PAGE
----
treatments, or literary works that vividly depict a social world in
which individuals are - for better or worse - very mindful as to how
they speak about others, in part because they run the risk of liability
or prosecution. (At the moment, I'm not looking for science fiction
accounts of repressive dystopias: a small smattering of U.S. federal
court defamation decisions will more than suffice to induce my students
toward the view that anyone ought to be able to say anything about
anyone without incurring the risk of being the target of legal action.)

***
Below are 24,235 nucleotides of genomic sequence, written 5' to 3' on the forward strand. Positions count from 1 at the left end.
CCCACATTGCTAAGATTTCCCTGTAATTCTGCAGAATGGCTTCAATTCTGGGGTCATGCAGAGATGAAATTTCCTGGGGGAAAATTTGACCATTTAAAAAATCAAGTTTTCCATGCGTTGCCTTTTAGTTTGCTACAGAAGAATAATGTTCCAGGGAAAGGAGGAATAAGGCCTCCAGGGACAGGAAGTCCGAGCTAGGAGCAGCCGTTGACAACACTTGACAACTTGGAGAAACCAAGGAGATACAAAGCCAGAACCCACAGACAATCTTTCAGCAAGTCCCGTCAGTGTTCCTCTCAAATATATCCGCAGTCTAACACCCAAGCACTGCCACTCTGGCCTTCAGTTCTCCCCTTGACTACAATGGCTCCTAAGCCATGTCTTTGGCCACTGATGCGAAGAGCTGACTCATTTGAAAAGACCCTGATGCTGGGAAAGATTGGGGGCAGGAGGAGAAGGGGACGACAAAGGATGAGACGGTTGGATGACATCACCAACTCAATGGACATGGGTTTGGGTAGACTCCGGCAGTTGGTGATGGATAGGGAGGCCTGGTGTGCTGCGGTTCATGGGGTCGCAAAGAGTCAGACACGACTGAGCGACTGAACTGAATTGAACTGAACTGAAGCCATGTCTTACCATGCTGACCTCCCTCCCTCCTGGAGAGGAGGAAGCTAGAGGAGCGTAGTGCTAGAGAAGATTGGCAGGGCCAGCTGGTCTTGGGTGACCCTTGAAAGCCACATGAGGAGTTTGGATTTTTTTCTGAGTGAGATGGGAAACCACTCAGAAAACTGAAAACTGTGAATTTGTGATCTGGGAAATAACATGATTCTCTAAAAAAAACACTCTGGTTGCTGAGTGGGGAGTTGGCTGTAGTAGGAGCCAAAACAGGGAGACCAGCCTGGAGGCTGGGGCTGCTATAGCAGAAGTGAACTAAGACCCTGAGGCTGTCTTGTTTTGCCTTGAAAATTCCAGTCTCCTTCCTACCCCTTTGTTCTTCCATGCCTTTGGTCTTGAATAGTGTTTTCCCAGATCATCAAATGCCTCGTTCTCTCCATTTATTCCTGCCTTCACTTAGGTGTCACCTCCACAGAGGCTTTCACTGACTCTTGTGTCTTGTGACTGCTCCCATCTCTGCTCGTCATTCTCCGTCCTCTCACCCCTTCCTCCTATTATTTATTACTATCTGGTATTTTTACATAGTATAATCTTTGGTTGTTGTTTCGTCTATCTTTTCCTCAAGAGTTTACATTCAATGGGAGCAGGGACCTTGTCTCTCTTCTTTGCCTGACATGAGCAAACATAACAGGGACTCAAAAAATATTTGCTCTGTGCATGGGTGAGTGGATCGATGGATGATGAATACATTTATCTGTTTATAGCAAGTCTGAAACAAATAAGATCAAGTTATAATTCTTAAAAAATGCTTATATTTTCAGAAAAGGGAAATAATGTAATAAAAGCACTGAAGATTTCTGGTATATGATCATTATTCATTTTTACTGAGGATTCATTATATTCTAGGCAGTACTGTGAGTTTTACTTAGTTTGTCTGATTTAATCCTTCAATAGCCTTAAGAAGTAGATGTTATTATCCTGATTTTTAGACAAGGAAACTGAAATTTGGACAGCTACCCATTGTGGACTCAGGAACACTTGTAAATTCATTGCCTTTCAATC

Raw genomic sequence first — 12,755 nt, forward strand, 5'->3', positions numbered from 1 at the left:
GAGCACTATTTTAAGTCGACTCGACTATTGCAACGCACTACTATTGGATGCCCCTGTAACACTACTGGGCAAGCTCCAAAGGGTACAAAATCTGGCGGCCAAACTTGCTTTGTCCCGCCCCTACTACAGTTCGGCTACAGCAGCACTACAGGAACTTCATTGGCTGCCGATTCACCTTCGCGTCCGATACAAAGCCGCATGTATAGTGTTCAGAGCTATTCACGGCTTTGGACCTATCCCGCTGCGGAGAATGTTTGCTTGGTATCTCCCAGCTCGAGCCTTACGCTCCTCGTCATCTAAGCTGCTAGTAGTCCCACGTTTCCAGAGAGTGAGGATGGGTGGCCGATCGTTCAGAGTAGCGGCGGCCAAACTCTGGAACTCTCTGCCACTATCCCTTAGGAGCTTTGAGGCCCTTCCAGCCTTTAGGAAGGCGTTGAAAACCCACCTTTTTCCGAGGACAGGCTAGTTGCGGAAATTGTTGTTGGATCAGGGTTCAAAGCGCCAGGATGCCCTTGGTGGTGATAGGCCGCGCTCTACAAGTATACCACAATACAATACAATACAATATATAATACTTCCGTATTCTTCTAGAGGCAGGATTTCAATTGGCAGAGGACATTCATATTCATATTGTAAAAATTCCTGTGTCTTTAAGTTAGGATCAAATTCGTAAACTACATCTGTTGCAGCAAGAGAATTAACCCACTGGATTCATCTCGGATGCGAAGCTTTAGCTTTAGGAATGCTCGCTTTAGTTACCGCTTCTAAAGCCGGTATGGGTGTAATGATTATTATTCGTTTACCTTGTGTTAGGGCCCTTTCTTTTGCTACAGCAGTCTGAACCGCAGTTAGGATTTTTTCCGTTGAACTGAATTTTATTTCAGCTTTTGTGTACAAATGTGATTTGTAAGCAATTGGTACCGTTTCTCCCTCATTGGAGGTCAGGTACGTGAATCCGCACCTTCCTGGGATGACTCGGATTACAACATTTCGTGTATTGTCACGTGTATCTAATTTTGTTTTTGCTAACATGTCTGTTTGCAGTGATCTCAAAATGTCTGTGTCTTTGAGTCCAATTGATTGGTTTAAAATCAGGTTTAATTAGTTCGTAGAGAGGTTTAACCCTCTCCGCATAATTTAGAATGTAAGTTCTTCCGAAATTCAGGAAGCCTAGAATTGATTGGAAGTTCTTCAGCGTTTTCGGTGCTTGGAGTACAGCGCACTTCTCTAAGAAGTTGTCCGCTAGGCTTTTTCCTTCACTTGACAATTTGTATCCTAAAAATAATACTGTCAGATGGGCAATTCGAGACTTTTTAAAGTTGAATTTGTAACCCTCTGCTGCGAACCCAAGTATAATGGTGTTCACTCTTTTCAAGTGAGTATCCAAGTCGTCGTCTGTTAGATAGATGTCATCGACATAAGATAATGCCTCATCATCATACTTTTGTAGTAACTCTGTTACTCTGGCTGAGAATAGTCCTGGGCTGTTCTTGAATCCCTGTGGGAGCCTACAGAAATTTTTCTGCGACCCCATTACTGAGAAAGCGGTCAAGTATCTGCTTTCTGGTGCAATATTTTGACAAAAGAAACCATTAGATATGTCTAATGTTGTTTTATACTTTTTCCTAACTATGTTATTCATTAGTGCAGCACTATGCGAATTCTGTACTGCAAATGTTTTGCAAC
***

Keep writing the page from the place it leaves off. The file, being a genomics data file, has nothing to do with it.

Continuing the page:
To elaborate a bit on what I have in mind: I may include some
historical materials on the loathsome Sedition Act from early U.S.
history. I may also given the students part or all of a long essay in
the NY Review of Books from the Guardian's Editor in Chief. It recounts
the litigation travails his paper endured when sued by a large British
firm for a story about the firm's strategies for setting up tax
shelters. The essay ends, not surprisingly, with a plea for greater
press freedom in England. Here's the link:
Thanks for any help; feel free to reply on- or off-list.